Almost done...this is the last group of any significant size!
Walton (William) was a 20th-century British composer in whose music Romanticism and modernity kiss. Everyone has probably heard his two coronation marches, Crown Imperial and Orb and Sceptre, neither of which is particularly to my taste. On the other hand, I may have mentioned before that his First Symphony (Walton wrote two of them) is among my favorite pieces. He also wrote concertos for piano, violin, viola, and cello; orchestral Variations on a Theme by Hindemith, the important oratorio Belshazzar's Feast, some sacred choral music, film scores (often for films based on Shakespeare), and a poetry recitation accompanied by chamber ensemble titled Façade.
Warlock (Peter), whose actual name was Philip Heseltine, was a Welsh-English music critic and composer. He composed under the Warlock name, which (like Samuel Clemens' "Mark Twain" pseudonym) has stuck with his work. Contrary to popular dramatizations of his life, there is no conclusive evidence that Heseltine had multiple personalities. He was a strange guy, and no mistake; deeply disturbed and afflicted by depression, he gassed himself to death at age 36. Nevertheless he left behind a body of very interesting music, much of it inspired by Renaissance and Medieval material. His best-known works include the Capriol Suite and The Curlew (a song cycle with chamber ensemble). He also wrote some popular carols and transcribed early English lute works for performance by modern instruments.
Weber (Carl Maria von) may have been the first "great" Romantic composer. Some of his operas, such as Euryanthe, Oberon, and particularly Der Freischütz, maintain an important place in the repertoire. He also left behind a one-movement piano concerto (Konzertstück), two clarinet concertos and other works featuring the clarinet, and a well-known piano piece called Invitation to the Dance.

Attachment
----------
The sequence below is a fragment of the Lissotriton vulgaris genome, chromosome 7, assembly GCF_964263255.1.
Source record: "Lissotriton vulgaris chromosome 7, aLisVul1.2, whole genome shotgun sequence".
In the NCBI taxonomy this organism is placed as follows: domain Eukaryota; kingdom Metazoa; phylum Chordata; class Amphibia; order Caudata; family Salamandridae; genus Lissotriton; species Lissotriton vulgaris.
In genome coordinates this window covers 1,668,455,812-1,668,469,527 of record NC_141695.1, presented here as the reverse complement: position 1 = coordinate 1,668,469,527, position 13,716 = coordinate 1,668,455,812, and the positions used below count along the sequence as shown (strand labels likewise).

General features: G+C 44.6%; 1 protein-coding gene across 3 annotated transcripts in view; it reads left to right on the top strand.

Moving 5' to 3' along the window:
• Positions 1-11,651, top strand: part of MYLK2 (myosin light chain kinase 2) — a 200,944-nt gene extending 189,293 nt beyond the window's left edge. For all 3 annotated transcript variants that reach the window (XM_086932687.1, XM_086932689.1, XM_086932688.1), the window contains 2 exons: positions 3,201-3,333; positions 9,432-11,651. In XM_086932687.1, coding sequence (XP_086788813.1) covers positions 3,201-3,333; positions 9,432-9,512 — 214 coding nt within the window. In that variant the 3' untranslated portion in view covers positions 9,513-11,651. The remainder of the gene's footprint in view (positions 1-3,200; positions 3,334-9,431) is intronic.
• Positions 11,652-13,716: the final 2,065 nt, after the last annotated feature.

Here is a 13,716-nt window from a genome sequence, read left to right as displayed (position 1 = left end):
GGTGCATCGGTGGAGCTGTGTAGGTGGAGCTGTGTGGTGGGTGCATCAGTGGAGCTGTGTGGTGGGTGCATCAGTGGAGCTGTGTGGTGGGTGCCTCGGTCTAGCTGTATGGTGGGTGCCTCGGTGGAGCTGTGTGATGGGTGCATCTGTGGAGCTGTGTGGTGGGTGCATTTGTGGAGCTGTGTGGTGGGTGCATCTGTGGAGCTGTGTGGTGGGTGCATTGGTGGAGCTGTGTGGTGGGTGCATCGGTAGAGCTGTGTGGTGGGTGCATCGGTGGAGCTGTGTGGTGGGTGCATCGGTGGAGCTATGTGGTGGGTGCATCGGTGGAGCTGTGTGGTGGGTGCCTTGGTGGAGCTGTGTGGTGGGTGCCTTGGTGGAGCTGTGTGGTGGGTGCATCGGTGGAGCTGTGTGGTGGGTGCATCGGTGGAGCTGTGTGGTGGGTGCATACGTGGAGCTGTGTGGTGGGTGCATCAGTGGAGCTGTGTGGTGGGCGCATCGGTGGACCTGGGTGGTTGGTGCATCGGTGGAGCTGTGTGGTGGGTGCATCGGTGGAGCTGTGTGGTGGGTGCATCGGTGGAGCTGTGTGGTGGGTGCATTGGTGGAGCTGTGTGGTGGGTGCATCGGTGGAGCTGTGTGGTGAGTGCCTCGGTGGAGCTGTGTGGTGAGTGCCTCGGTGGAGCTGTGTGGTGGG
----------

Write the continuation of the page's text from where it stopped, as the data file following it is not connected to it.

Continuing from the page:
Webern (Anton) stepped outside to light a cigarette and was shot to death by an American soldier, weeks after the end of World War II. This cut short the career of the most seriously committed and uncompromising member of Schoenberg's circle of twelve-tone serialist composers. I have actually listened to every one of Webern's compositions, a claim I can make about no other composer; but as his entire ouevre fits on 6 CDs, this isn't a titanic achievement. I remember listening to them in one weekend when I was on dorm-lounge-monitor duty in college. Several people passing through the dorm asked me what they had done to deserve it. Webern's works are mostly short, atonal, harshly dissonant pieces derived from mathematically strict musical formulas, with little to no development in the classical sense; most of their musical interest lies in the arrangement of unusual tone colors, and in the timing and intensity of contrasting blocks of sound and silence.
Widor (Charles Marie) is best known for the Toccata from his fifth symphony for organ, which is most often played faster than Widor wished. Though he wrote operas, a ballet, and assorted vocal and instrumental works, his main contributions to the repertoire are his ten organ symphonies, of which the fifth and sixth are the most famous.
Wieniawski (Henryk) was a brilliant Polish violinist who composed very few works. But these works include two important, and fiendishly difficult, violin concertos. His other works are chiefly of interest to violinists, including the invention of the so-called "Russian bow grip," a style of bowing conducive to previously unheard-of feats of virtuosity.
Willaert (Adrian) was a Flemish composer who moved to Venice and founded the "Venetian school" of which Gabrieli and Frescobaldi were heirs; this school of composition specialized in spectacular works of choral music in which separate groups of voices and instruments dialogued with each other from different locations, and which helped give rise to the Baroque era in music. If your tastes lean in the direction of Renaissance polyphony, you will probably run into his name a lot. You may also hear some of his music; he left behind hundreds of sacred and secular works. Apart from that, I have to mention him because, when I was a kid, I ran an AD&D character named Willaert (who was, incidentally, a bard). This activity wasted a staggering amount of my time; if I had spent half of it practicing, imagine where I might be!
Wolf (Hugo) was a Slovenian-Austrian composer whose orchestral Italian Serenade pops up occasionally on classical radio; he also wrote chamber, piano, and incidental music, and even three operas, of which Der Corregidor gets revived once in a blue moon. Really, his reputation as one of the near-great composers of all time rests almost entirely on his hundreds of songs, or Lieder (to use a little German lingo), for vocal soloist and piano accompaniment. A charismatic and deeply troubled man, he created a harmonic language of his own to express his pains and doubts, and in the process brought a peculiar kind of perfection to the art of expressing the meaning of words in music. Look for collections of his songs; if the "greatest hits" type of album doesn't appeal to you, you can sometimes find recordings of an entire song-cycle, such as the Spanisches Liederbuch, the Italienisches ditto, etc.